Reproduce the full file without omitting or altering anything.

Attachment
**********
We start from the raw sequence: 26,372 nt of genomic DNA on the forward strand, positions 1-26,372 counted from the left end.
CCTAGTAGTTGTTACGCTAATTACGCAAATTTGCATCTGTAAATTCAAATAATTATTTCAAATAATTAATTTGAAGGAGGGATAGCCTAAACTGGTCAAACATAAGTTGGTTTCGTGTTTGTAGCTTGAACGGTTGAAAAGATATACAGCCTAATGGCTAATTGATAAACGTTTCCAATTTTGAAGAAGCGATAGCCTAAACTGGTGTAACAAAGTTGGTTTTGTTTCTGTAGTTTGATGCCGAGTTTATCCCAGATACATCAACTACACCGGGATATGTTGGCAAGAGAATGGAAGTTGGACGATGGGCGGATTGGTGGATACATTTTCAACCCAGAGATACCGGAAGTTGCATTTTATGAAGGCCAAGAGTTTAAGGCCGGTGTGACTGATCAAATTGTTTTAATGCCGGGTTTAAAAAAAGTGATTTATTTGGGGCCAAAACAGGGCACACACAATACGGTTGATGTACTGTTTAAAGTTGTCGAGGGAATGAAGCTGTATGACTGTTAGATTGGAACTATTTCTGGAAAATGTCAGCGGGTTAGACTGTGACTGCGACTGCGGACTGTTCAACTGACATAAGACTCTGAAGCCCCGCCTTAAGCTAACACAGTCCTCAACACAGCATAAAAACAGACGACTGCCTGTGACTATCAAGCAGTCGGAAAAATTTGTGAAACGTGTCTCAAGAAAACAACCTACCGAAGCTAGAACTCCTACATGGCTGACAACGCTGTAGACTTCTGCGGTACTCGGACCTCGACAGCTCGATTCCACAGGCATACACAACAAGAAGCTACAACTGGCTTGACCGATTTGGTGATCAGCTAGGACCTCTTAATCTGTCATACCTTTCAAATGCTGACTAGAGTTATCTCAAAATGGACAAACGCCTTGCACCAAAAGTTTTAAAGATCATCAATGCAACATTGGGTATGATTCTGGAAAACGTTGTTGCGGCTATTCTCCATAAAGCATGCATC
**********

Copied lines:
We start from the raw sequence: 26,372 nt of genomic DNA on the forward strand, positions 1-26,372 counted from the left end.
CCTAGTAGTTGTTACGCTAATTACGCAAATTTGCATCTGTAAATTCAAATAATTATTTCAAATAATTAATTTGAAGGAGGGATAGCCTAAACTGGTCAAACATAAGTTGGTTTCGTGTTTGTAGCTTGAACGGTTGAAAAGATATACAGCCTAATGGCTAATTGATAAACGTTTCCAATTTTGAAGAAGCGATAGCCTAAACTGGTGTAACAAAGTTGGTTTTGTTTCTGTAGTTTGATGCCGAGTTTATCCCAGATACATCAACTACACCGGGATATGTTGGCAAGAGAATGGAAGTTGGACGATGGGCGGATTGGTGGATACATTTTCAACCCAGAGATACCGGAAGTTGCATTTTATGAAGGCCAAGAGTTTAAGGCCGGTGTGACTGATCAAATTGTTTTAATGCCGGGTTTAAAAAAAGTGATTTATTTGGGGCCAAAACAGGGCACACACAATACGGTTGATGTACTGTTTAAAGTTGTCGAGGGAATGAAGCTGTATGACTGTTAGATTGGAACTATTTCTGGAAAATGTCAGCGGGTTAGACTGTGACTGCGACTGCGGACTGTTCAACTGACATAAGACTCTGAAGCCCCGCCTTAAGCTAACACAGTCCTCAACACAGCATAAAAACAGACGACTGCCTGTGACTATCAAGCAGTCGGAAAAATTTGTGAAACGTGTCTCAAGAAAACAACCTACCGAAGCTAGAACTCCTACATGGCTGACAACGCTGTAGACTTCTGCGGTACTCGGACCTCGACAGCTCGATTCCACAGGCATACACAACAAGAAGCTACAACTGGCTTGACCGATTTGGTGATCAGCTAGGACCTCTTAATCTGTCATACCTTTCAAATGCTGACTAGAGTTATCTCAAAATGGACAAACGCCTTGCACCAAAAGTTTTAAAGATCATCAATGCAACATTGGGTATGATTCTGGAAAACGTTGTTGCGGCTATTCTCCATAAAGCATGCATC